The Devil is in the Details ~ Writing Research – it’s Important

The Devil is in the Details ~ Writing Research – it’s Important

Writing Research!

Writing research for your manuscript is nothing like you remember having to do in school, when the teacher or professor assigned you a topic you weren’t interested in, or you just picked it to be near the girl or boy you had a crush on. For your manuscript, you get to control all the aspects of the story from scratch, but be sure that your research is spot on.

writing research

Readers are smart, they know when you are trying to pull the wool over their eyes, and send them down the misdirection path.  Become an expert. Tell all your friends, family, and even strangers in the grocery store line all your useless knowledge you are picking up in the process. You want to be able to discuss with your readers that you meet all the little details, and enthrall them with the stories of how you went in that direction.

Today with the advent of the Internet and social media, it is easier to get information that is further away from your location, in the far nether-regions of the world. [If you can find it, so can your reader base!]  From the comfort of your couch, your local watering hole, coffee shop, or public library, you can find anything you are wondering about. No more waiting weeks for the InterLibrary Loan to arrive to find out it wasn’t the right one; sifting through card catalogs (what’s that?- see below), and microfiche and microfilm for hours, days, or weeks. Carrying a hundred books home to find the one line you think you need, only to return 99 of them the next day.  If you were lucky, the librarian took a liking to you, and put stuff on the side if you told her what you were looking for.

writing research

Card Catalog Image courtesy of the Smithsonian Magazine


Devil is in the Details

Be careful in how and where you sprinkle the details throughout your manuscript since you don’t want it to read like a textbook; more like “the reader can visualize what is in your head”. Keep them remembering where things were in the story, don’t overload them with every tidbit you know on the subject on one page. Call back to the earlier times in the timeline and in the story in various parts of the book. A little detail can go a long way in completing your manuscript.

Think about all the little details, yes.. sweat the small stuff. Food blogs, architectural drawings, what clothes people were wearing, even what was happening in the news at the time, can affect your ability to make sure your reader is totally enmeshed in your novel / manuscript. You want it to be seamless.

Make sure your research is in the right time period, including cars, ships, horse & buggies, trolleys … you don’t want to say the first car started driving down the street in 1850, when the first car, the Benz Patent Motor Car, didn’t hit the street until New Year’s Eve 1879.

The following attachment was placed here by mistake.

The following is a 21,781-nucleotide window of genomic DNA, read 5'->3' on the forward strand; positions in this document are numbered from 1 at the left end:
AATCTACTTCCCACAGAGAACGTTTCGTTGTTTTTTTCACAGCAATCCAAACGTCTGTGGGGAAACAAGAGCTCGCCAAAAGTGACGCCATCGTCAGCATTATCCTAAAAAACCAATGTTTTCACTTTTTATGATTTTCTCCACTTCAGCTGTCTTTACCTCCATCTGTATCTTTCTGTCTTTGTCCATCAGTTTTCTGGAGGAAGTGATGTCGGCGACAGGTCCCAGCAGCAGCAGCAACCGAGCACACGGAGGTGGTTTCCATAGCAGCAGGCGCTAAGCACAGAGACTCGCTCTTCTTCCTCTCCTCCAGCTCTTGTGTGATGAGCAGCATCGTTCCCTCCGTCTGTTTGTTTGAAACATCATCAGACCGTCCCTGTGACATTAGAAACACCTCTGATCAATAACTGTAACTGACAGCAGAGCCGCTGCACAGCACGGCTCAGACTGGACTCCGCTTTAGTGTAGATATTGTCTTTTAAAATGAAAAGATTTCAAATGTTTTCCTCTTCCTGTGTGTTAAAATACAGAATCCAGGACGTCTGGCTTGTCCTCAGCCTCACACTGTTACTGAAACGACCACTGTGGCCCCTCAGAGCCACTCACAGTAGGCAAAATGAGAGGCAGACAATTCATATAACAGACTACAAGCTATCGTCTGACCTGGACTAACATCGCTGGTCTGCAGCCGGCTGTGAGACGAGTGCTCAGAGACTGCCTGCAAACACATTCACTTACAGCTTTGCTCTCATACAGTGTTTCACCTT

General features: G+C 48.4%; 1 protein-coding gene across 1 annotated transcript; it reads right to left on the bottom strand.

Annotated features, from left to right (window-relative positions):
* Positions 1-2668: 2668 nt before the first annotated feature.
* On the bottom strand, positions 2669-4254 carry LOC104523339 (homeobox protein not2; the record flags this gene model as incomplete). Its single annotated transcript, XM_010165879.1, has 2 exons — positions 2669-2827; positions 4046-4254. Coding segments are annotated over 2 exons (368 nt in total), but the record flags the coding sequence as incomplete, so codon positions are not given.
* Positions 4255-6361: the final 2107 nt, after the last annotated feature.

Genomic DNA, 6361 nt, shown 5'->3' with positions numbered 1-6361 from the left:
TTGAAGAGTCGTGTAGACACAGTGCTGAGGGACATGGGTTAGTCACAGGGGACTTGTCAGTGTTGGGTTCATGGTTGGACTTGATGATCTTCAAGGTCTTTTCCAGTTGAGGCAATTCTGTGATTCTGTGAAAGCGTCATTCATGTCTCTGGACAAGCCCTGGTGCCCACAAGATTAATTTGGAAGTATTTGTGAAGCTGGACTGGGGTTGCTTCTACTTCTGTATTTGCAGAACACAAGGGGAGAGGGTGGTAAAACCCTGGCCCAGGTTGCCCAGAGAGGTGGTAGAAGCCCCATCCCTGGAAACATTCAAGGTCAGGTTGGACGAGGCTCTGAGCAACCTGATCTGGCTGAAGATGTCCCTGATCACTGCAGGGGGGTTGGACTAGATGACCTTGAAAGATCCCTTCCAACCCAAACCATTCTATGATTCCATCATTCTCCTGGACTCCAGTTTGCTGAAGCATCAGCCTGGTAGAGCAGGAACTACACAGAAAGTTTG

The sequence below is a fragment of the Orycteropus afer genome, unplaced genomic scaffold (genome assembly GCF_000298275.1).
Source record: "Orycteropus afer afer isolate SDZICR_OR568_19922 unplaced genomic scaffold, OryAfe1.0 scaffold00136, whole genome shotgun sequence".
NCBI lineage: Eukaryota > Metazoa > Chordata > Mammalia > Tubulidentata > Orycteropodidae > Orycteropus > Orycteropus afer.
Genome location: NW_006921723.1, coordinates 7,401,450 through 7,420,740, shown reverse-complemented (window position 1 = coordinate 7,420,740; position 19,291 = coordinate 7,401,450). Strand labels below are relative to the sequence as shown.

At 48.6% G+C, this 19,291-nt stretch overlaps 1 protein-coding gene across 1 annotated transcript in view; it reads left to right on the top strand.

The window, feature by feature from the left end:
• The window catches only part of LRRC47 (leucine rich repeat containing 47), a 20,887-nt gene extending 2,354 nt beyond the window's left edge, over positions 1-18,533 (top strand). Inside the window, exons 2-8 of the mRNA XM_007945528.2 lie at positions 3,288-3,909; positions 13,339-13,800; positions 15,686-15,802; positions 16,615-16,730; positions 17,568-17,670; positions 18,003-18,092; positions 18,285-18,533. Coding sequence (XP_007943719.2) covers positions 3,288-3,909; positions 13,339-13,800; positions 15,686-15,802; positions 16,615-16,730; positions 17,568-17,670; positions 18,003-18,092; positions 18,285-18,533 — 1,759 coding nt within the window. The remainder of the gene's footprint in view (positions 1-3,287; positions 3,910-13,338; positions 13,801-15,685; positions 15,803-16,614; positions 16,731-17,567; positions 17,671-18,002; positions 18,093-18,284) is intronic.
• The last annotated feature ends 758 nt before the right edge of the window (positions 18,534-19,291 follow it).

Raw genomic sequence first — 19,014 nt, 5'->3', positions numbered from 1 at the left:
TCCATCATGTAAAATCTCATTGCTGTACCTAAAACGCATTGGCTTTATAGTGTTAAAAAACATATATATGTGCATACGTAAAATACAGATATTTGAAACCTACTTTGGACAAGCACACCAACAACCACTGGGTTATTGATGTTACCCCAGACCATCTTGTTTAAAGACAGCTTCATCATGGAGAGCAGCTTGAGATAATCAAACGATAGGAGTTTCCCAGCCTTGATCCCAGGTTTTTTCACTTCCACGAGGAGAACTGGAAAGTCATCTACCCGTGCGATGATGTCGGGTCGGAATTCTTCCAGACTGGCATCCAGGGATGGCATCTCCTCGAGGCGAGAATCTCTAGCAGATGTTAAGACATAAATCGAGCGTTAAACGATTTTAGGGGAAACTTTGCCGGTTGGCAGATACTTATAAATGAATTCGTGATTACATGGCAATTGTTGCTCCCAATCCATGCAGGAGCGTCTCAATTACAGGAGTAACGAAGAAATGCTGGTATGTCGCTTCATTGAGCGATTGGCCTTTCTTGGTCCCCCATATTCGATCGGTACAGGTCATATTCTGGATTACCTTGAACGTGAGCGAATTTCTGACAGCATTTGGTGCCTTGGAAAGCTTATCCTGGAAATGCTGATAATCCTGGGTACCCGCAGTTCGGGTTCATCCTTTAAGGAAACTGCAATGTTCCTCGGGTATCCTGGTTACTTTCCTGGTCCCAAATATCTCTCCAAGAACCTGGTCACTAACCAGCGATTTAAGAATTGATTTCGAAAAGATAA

writing research

Benz Patent Motor Car image courtesy of Daimler Benz

No question is too silly or wrong. If you have an interest in it, it is a spark that you can use to bring knowledge to someone else who has the same question.

Oh, and most important: Have fun! If you are not enjoying the process, then it will show in your writing. Let the writing research take you down various rabbit holes… be sure you have a ladder to get out though!

Come up for air – stay with us and Edward and I will discuss various ways to find what you are looking for, in the most unlikely places.

Cheers,
Dara 

 

Getting Started – The Author Proposal

Getting Started – The Author Proposal

Getting Started

getting started

Getting Started – The Author Proposal

You’ve passed by that “Local Interest” section in your favorite bookstore for years. Folks you know are amazed at the knowledge you have about your town, sports team, college, or some other local topic. You’re ready to do this!

Or are you?

The Author Proposal is the process by which you decide. It’s not difficult to work with, but it is detailed. You need the answers to a number of questions about your project. This is where you make the decision to go forward. Let’s start the process with some general things you need to answer, if you want to write a history book. While we’re working within the context of writing a book for Arcadia or The History Press, the things you need to work through apply to submitting a book proposal for other imprints as well. While the details in specific proposal packages vary, the basics are common.

What do you know?

It’s one thing to think you know a particular subject. Actually knowing enough to write a book is another. Friends, neighbors, and colleagues help with this discernment. If folks really tell you, you should write a book, that’s a good start. Many history books tell their story chronogically. So, start your timeline. Turn it into an outline. Run it past your friends.

Don’t worry about credentials

You don’t need to have a doctorate to write a history book! You don’t even need a college degree. This is important – you do need to be able to write. Maybe not perfectly, but you have to get in front of a keyboard. So, if you can write a 1500-word introduction and a lot of 20 to 50-word captions, you’re up to the challenge. If you want to tell a longer story, write a thousand words. Get friends and colleagues to look it over. Be ready to accept their critiques.

Just because your writing needs work doesn’t mean you can’t write a book! Using an editor may be the route you take.

Get to work – go to our Author Proposal page to learn more about the process.

Let’s write a History book!

Let’s write a History book!

Your friends always tell you that you should write a book about your home town, where you work, your school, or perhaps your church. Among other things. Let’s make that happen!